In a typical case study from our files a 63 year-old woman who had never taken hormones since her menopause at age 51 had a bone density scan which revealed osteoporosis in her hip and spine. Saliva testing identified an imbalance of androgens as well as low estrogen and progesterone levels. Supplementing with natural hormones brought noticeable improvement, but to gain full relief, a program of stress reduction, optimal nutrition and weight-bearing exercise was introduced.

Thyroid, Weight Gain and Depression

More than 10 million Americans have been diagnosed with thyroid disease, but interestingly, women are at greatest risk, developing thyroid problems seven times more often than men. Thyroid hormone regulates metabolic rate so low levels tend to cause unwanted weight gain, depression, low energy and cold intolerance. Excess thyroid causes higher energy levels, a feeling of being too warm all the time and weight loss. But it’s hypothyroidism, or low thyroid, that is most common in women during the perimenopausal and postmenopausal years; in fact, some 26% of women in or near menopause are diagnosed with hypothyroidism.

In his book, What Your Doctor May Not Tell You About Menopause, Dr. John Lee discusses how, as he learned more about the condition of estrogen dominance, it became apparent that the taking of thyroid supplements among his women patients was especially common in those with estrogen dominance. This is because when estrogen is not counterbalanced with progesterone, the estrogen buildup blocks thyroid hormone creating a condition of low thyroid. Saliva hormone tests often reveal that women who are estrogen dominant often have menopausal symptoms intertwined with low thyroid symptoms. The most common are weight gain or being unable to lose weight and depression. Cold intolerance, thinning hair, sleep disturbance, fatigue, mood swings and low sex drive are also commonly associated with low thyroid. If you are suffering from these symptoms, estrogen dominance may be a causative factor that can be identified through saliva testing.

Recommended Products


A natural, pharmaceutical grade, progesterone cream designed to promote the relief of symptoms associated with PMS, peri-menopase, and menopause.  Oasis Serene is the only excipient-free nautral progesterone on the market.  Used for hot flashes, night sweats, insomina, low libido, vaginal dryness, weight gain, fatigue mind fog, headaches and moodiness.  May help prevent uterine fibroids, breast cancer, fibrocystic breasts and depression.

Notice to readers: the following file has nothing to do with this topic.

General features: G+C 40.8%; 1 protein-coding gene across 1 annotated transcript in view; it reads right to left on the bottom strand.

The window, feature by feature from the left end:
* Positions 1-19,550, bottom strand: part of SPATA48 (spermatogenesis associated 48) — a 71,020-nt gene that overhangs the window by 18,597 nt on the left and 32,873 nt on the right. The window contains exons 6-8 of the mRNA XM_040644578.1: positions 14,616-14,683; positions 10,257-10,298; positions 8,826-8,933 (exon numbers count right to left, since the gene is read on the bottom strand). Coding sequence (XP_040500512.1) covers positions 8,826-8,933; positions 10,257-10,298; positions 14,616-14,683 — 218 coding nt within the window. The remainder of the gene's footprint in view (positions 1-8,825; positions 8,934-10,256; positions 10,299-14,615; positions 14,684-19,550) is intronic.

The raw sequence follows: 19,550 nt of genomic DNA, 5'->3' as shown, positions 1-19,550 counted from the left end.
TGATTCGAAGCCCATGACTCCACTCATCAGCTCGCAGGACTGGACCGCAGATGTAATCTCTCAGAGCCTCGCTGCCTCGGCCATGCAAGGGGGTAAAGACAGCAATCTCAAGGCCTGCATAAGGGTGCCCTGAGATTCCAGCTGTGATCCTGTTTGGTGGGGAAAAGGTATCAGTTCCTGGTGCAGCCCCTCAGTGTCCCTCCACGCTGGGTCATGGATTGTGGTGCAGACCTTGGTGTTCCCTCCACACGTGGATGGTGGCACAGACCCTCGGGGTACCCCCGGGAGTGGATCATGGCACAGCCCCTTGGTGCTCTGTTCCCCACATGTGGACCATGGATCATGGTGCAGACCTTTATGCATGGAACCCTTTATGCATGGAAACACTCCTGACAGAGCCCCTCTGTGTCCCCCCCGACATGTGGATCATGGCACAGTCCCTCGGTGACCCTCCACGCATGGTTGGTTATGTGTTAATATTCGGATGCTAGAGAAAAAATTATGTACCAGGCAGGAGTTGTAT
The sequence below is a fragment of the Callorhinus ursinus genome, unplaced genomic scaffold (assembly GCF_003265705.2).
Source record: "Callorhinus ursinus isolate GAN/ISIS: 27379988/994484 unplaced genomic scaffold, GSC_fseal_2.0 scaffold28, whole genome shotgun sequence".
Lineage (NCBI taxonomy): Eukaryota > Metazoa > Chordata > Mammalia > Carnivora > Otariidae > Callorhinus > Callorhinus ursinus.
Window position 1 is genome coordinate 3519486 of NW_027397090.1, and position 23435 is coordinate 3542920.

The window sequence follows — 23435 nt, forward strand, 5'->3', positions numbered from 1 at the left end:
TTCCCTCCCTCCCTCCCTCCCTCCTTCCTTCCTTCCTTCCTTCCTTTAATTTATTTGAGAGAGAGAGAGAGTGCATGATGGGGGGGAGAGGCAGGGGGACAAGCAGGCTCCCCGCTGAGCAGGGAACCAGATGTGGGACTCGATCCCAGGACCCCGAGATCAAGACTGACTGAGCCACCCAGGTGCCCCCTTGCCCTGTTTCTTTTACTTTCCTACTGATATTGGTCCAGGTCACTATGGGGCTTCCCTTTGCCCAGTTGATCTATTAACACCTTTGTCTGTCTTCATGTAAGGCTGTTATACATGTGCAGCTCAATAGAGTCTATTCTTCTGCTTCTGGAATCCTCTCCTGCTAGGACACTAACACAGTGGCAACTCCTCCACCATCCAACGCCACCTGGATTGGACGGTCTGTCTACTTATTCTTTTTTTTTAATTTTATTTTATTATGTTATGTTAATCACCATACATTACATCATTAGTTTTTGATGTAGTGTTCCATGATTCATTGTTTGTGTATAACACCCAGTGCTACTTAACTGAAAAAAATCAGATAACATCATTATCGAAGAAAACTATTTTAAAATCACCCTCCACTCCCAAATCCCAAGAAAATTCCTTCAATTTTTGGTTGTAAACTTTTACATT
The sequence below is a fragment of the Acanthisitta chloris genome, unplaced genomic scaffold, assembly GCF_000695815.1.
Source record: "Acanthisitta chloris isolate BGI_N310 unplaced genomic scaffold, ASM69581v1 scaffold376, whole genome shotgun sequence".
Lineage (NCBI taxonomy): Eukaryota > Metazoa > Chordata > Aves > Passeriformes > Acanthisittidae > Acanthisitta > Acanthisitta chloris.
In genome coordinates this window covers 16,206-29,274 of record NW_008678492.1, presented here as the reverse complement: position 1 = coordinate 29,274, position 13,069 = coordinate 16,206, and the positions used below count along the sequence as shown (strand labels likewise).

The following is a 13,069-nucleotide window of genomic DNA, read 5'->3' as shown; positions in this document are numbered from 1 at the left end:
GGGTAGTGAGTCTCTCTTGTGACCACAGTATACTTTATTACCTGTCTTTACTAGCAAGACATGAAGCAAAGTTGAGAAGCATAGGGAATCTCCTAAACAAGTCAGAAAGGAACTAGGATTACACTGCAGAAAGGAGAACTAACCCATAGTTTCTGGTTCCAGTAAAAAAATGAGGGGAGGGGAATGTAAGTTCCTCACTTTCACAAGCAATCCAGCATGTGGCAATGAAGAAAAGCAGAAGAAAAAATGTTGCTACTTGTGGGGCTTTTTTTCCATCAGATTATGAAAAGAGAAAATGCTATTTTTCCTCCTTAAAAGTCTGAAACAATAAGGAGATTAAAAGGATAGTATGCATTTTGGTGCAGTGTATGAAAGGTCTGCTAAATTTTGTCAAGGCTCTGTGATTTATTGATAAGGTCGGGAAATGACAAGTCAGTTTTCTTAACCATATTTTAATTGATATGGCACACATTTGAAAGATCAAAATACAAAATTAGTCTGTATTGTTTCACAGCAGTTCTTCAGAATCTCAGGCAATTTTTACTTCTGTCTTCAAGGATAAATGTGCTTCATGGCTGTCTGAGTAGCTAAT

750 mg of USP progesterone per ounce.

[ learn more ]


A natural, pharmaceutical grade, progesterone cream designed to promote the relief of severe symptoms associated with PMS, peri-menopase, and menopause. Oasis Serene is the only excipient-free nautral progesterone on the market.  Used for hot flashes, night sweats, insomina, low libido, vaginal dryness, weight gain, fatigue mind fog, headaches and moodiness.  May help prevent uterine fibroids, breast cancer, fibrocystic breasts and depression.

1500 mg of USP progesterone per ounce.

[ learn more ]


The role of Vitamin E is unique and indispensable. Its structure allows it to position itself strategically and protect the cell and other membranes. Some studies have shown that Vitamine E decreases symptoms of PMS and certain types of breast disease, boosts the immune system, improves brain function, protects heart health and may inhibit the growth of cancer cells. Our natural Vitamin E supplies all thebnatural tocopherols plus all the tocotrienols formulated using the latest scientific and clinical research to provide quantities that will help to promote wellness and prevent disease. Natural vitamin E is officially recognized as having 36% greater potency than its synthetic counterpart.

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B-vitamins facilitate and maintain physiologic function by acting as enzyme co-factors. B-vitamins can help to alleviate stress and balance mood. They also may help to prevent muscle cramps.  Bio-B Complex is useful and beneficial for anxiety & stress, fatigue, normal appetitie, healthy skin & eyes, reduction of high blood pressure, adrenal gland function, circulation, hormones and overall health.  "Most people do not consume an optimal amount of all vitamins by diet alone". "Combined deficiencies of B vitamins exacerbate minor deficiencies in any single vitamin". "It appears prudent for all adults to take vitamin supplements".

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This newsletter is brought to you by and Oasis Advanced Wellness.

Oasis Advanced Wellness
9842 Pinehurst
Baytown, TX 77521